December 20, 2016 08:39 AM
Drug experts say fentanyl is a growing problem, both in Minnesota and nationally. It's the drug that killed Prince and also an incredibly difficult problem to solve, both because of fentanyl's potency and because of the ongoing debate about where America's fentanyl actually comes from.
"Fentanyl is an absolute game changer in the drug abuse world," local drug expert Carol Falkowski said Monday. That's partially because it often comes in disguise -- in heroin, in cocaine, even in knock-off pills.
"We've never had a substance contaminating both the illegal drug supply as well as these counterfeit pills," Falkowski explained.
And fentanyl is potent. According to the Centers for Disease Control and Prevention, 50 times more so than heroin and 100 times more potent than cocaine.
So the question becomes: how do we stop it? Falkowski said that's tough to determine because we aren't entirely sure where the problem is starting.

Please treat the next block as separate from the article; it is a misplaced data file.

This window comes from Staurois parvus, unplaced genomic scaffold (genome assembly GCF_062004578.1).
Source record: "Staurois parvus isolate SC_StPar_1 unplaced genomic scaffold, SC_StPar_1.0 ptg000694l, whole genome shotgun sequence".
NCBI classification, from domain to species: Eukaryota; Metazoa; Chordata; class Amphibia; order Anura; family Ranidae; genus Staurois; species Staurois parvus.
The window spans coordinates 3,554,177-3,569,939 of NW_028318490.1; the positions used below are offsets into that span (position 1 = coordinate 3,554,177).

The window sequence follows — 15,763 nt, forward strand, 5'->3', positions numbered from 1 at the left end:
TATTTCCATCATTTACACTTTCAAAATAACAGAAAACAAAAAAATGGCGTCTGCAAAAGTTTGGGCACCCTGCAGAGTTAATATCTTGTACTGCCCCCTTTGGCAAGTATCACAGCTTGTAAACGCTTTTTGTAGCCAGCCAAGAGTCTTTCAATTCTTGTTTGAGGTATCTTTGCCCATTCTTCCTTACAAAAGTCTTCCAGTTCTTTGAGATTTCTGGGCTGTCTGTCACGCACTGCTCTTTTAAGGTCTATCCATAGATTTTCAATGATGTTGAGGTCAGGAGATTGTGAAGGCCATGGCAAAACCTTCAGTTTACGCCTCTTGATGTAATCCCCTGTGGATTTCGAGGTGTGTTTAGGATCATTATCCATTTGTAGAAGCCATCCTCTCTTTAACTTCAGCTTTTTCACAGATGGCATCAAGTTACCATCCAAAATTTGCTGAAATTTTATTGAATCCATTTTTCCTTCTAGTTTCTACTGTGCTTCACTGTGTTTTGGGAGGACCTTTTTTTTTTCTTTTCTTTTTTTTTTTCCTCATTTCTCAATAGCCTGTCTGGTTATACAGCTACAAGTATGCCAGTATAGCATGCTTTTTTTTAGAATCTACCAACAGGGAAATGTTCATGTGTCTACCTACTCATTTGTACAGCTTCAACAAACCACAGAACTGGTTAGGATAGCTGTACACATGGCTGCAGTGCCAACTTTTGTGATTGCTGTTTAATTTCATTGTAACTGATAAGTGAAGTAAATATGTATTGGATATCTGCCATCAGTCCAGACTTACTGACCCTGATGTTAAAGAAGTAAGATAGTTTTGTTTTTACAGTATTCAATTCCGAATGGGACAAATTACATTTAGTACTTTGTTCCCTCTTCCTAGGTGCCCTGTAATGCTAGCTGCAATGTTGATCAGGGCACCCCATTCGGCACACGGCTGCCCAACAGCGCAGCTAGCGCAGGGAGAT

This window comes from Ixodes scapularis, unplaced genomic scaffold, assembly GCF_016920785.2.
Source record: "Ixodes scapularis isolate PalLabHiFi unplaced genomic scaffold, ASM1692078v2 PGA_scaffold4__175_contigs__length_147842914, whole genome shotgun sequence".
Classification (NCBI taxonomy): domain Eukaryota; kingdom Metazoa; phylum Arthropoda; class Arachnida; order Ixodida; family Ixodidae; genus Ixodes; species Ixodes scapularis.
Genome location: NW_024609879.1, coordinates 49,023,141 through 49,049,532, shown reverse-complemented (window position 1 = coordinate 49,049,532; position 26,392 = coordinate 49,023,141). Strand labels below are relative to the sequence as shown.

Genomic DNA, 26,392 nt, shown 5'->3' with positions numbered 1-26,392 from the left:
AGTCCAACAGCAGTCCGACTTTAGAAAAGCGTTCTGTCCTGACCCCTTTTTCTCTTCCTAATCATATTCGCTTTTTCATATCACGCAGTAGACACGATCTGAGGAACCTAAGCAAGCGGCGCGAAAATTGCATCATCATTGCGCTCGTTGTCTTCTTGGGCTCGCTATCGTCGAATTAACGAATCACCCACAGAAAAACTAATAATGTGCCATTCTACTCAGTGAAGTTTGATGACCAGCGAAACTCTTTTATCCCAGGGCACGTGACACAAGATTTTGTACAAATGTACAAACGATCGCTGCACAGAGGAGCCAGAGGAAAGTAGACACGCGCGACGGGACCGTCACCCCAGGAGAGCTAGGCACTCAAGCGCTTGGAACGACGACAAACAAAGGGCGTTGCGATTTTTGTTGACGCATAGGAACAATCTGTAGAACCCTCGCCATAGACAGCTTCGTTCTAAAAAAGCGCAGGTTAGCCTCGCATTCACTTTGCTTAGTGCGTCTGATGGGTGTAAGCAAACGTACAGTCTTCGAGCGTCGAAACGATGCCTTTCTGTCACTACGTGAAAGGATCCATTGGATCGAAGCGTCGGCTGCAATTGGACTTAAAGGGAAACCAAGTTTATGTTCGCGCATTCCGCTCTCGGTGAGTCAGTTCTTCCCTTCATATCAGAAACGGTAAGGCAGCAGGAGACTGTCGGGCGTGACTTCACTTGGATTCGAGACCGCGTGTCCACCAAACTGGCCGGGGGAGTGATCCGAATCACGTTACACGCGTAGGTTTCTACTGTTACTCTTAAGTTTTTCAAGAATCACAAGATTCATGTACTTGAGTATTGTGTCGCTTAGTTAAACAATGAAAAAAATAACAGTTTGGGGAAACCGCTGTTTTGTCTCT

"At the heart of any drug epidemic is both supply and demand," she explained, "and step number one is figuring out the source of the supply because what you do about the supply varies depending on what the original source is."
U.S. officials have said the drug is predominantly being manufactured in China. However, late last week in a fax sent to the U.S. Drug Enforcement Administration and to the Associated Press, China refuted that, saying those statements "lack the support of sufficient numbers of actual, confirmed cases."
"If it is the case that China is the source of fentanyl," Falkowski added, "our government needs to reach out to China and say, 'what can we do collectively to stop the influx, it's wreaking havoc, it's producing death in our country?'"
Without a known source, however, an already deadly problem becomes even deadlier.
In Minnesota, the state Department of Health said 36 Minnesotans died because of fentanyl in 2015, up from 29 deaths in 2014 and 19 in 2013.
Updated: December 20, 2016 08:39 AM
Created: December 19, 2016 02:58 PM
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